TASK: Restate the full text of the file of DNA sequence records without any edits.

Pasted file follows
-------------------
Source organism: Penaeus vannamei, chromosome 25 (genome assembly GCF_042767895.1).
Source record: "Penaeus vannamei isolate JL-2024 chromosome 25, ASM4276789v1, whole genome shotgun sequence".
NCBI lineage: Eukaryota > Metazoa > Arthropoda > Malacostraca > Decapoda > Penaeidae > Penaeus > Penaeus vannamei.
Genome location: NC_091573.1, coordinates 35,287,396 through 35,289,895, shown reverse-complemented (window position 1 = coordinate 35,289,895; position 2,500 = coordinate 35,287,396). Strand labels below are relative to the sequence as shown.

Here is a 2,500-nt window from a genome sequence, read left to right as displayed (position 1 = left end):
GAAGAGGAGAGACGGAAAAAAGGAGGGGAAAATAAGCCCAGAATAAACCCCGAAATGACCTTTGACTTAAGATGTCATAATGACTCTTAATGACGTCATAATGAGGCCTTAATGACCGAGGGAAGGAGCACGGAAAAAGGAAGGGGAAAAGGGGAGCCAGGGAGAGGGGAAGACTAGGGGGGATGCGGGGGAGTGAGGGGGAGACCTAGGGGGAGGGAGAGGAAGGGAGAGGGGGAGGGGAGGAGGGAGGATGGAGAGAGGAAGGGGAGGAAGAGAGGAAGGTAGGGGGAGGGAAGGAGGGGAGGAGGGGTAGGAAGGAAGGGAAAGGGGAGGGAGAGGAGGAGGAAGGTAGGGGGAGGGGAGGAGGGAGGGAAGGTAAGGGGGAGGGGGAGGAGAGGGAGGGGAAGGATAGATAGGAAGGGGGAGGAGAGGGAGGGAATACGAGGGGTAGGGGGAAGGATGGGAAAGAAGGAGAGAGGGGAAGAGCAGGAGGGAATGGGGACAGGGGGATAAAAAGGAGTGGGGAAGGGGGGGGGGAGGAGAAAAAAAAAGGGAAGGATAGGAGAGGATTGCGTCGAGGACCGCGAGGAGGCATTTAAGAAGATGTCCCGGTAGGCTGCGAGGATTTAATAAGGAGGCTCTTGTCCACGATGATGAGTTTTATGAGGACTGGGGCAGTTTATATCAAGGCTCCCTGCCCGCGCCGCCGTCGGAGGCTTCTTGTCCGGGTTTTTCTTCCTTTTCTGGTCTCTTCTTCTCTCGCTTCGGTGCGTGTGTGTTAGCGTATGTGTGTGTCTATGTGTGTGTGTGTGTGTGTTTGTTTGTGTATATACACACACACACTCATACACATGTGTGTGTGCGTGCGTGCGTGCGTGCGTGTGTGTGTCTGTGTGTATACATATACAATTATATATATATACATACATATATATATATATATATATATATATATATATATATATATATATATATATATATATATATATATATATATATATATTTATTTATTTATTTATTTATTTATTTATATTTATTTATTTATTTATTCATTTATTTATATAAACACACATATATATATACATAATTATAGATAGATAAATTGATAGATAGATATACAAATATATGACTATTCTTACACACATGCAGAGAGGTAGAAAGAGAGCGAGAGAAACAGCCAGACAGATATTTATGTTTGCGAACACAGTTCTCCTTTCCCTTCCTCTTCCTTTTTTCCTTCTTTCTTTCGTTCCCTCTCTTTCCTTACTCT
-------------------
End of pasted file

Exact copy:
Source organism: Penaeus vannamei, chromosome 25 (genome assembly GCF_042767895.1).
Source record: "Penaeus vannamei isolate JL-2024 chromosome 25, ASM4276789v1, whole genome shotgun sequence".
NCBI lineage: Eukaryota > Metazoa > Arthropoda > Malacostraca > Decapoda > Penaeidae > Penaeus > Penaeus vannamei.
Genome location: NC_091573.1, coordinates 35,287,396 through 35,289,895, shown reverse-complemented (window position 1 = coordinate 35,289,895; position 2,500 = coordinate 35,287,396). Strand labels below are relative to the sequence as shown.

Here is a 2,500-nt window from a genome sequence, read left to right as displayed (position 1 = left end):
GAAGAGGAGAGACGGAAAAAAGGAGGGGAAAATAAGCCCAGAATAAACCCCGAAATGACCTTTGACTTAAGATGTCATAATGACTCTTAATGACGTCATAATGAGGCCTTAATGACCGAGGGAAGGAGCACGGAAAAAGGAAGGGGAAAAGGGGAGCCAGGGAGAGGGGAAGACTAGGGGGGATGCGGGGGAGTGAGGGGGAGACCTAGGGGGAGGGAGAGGAAGGGAGAGGGGGAGGGGAGGAGGGAGGATGGAGAGAGGAAGGGGAGGAAGAGAGGAAGGTAGGGGGAGGGAAGGAGGGGAGGAGGGGTAGGAAGGAAGGGAAAGGGGAGGGAGAGGAGGAGGAAGGTAGGGGGAGGGGAGGAGGGAGGGAAGGTAAGGGGGAGGGGGAGGAGAGGGAGGGGAAGGATAGATAGGAAGGGGGAGGAGAGGGAGGGAATACGAGGGGTAGGGGGAAGGATGGGAAAGAAGGAGAGAGGGGAAGAGCAGGAGGGAATGGGGACAGGGGGATAAAAAGGAGTGGGGAAGGGGGGGGGGAGGAGAAAAAAAAAGGGAAGGATAGGAGAGGATTGCGTCGAGGACCGCGAGGAGGCATTTAAGAAGATGTCCCGGTAGGCTGCGAGGATTTAATAAGGAGGCTCTTGTCCACGATGATGAGTTTTATGAGGACTGGGGCAGTTTATATCAAGGCTCCCTGCCCGCGCCGCCGTCGGAGGCTTCTTGTCCGGGTTTTTCTTCCTTTTCTGGTCTCTTCTTCTCTCGCTTCGGTGCGTGTGTGTTAGCGTATGTGTGTGTCTATGTGTGTGTGTGTGTGTGTTTGTTTGTGTATATACACACACACACTCATACACATGTGTGTGTGCGTGCGTGCGTGCGTGCGTGTGTGTGTCTGTGTGTATACATATACAATTATATATATATACATACATATATATATATATATATATATATATATATATATATATATATATATATATATATATATATATATATATATATATATTTATTTATTTATTTATTTATTTATTTATATTTATTTATTTATTTATTCATTTATTTATATAAACACACATATATATATACATAATTATAGATAGATAAATTGATAGATAGATATACAAATATATGACTATTCTTACACACATGCAGAGAGGTAGAAAGAGAGCGAGAGAAACAGCCAGACAGATATTTATGTTTGCGAACACAGTTCTCCTTTCCCTTCCTCTTCCTTTTTTCCTTCTTTCTTTCGTTCCCTCTCTTTCCTTACTCT